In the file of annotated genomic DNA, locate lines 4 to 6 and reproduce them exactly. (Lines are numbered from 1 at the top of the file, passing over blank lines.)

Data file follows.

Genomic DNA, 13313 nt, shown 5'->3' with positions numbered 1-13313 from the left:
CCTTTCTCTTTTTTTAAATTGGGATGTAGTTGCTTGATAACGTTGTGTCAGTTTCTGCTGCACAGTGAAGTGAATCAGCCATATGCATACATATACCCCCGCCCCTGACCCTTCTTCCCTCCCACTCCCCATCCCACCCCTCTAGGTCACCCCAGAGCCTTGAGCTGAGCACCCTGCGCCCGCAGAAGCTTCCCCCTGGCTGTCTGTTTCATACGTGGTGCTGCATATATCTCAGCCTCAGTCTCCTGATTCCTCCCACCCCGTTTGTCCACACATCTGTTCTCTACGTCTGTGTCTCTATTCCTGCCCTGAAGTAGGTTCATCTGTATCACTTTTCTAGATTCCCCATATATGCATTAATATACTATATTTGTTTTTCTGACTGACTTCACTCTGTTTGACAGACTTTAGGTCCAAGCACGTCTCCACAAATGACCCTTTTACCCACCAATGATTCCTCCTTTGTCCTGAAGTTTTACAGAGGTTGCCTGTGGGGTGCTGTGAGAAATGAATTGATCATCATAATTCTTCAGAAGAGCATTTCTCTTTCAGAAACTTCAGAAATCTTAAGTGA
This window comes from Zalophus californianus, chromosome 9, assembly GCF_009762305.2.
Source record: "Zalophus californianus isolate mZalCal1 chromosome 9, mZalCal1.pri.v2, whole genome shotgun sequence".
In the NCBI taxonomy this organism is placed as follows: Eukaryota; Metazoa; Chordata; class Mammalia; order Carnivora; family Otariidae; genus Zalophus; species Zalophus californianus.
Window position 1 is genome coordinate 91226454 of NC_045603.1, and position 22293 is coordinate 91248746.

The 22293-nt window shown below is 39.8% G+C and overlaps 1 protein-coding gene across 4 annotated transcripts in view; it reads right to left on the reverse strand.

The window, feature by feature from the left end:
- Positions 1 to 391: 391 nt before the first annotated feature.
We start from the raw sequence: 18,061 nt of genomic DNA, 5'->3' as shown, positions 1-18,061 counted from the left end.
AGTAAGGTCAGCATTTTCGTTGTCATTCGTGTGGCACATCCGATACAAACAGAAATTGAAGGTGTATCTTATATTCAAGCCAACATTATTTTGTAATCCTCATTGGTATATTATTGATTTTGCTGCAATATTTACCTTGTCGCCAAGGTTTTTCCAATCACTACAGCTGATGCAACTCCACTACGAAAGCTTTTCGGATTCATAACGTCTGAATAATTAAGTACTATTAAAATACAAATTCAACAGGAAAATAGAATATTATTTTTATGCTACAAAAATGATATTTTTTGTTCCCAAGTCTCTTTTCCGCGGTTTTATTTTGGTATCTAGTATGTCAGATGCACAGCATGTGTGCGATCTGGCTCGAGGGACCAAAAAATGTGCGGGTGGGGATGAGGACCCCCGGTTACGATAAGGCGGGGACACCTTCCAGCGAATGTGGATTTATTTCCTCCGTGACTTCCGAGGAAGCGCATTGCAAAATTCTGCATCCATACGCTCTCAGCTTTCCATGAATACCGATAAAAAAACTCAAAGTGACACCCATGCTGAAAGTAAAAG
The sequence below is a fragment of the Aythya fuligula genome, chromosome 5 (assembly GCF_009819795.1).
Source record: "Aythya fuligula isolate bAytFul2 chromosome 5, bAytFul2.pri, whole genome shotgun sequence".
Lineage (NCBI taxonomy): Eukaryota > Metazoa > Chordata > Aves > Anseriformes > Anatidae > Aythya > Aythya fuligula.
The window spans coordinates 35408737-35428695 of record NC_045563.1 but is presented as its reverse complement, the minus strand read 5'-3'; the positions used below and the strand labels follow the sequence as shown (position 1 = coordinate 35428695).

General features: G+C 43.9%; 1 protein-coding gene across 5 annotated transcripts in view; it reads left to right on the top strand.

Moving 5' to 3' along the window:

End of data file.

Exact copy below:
Source record: "Zalophus californianus isolate mZalCal1 chromosome 9, mZalCal1.pri.v2, whole genome shotgun sequence".
In the NCBI taxonomy this organism is placed as follows: Eukaryota; Metazoa; Chordata; class Mammalia; order Carnivora; family Otariidae; genus Zalophus; species Zalophus californianus.
Window position 1 is genome coordinate 91226454 of NC_045603.1, and position 22293 is coordinate 91248746.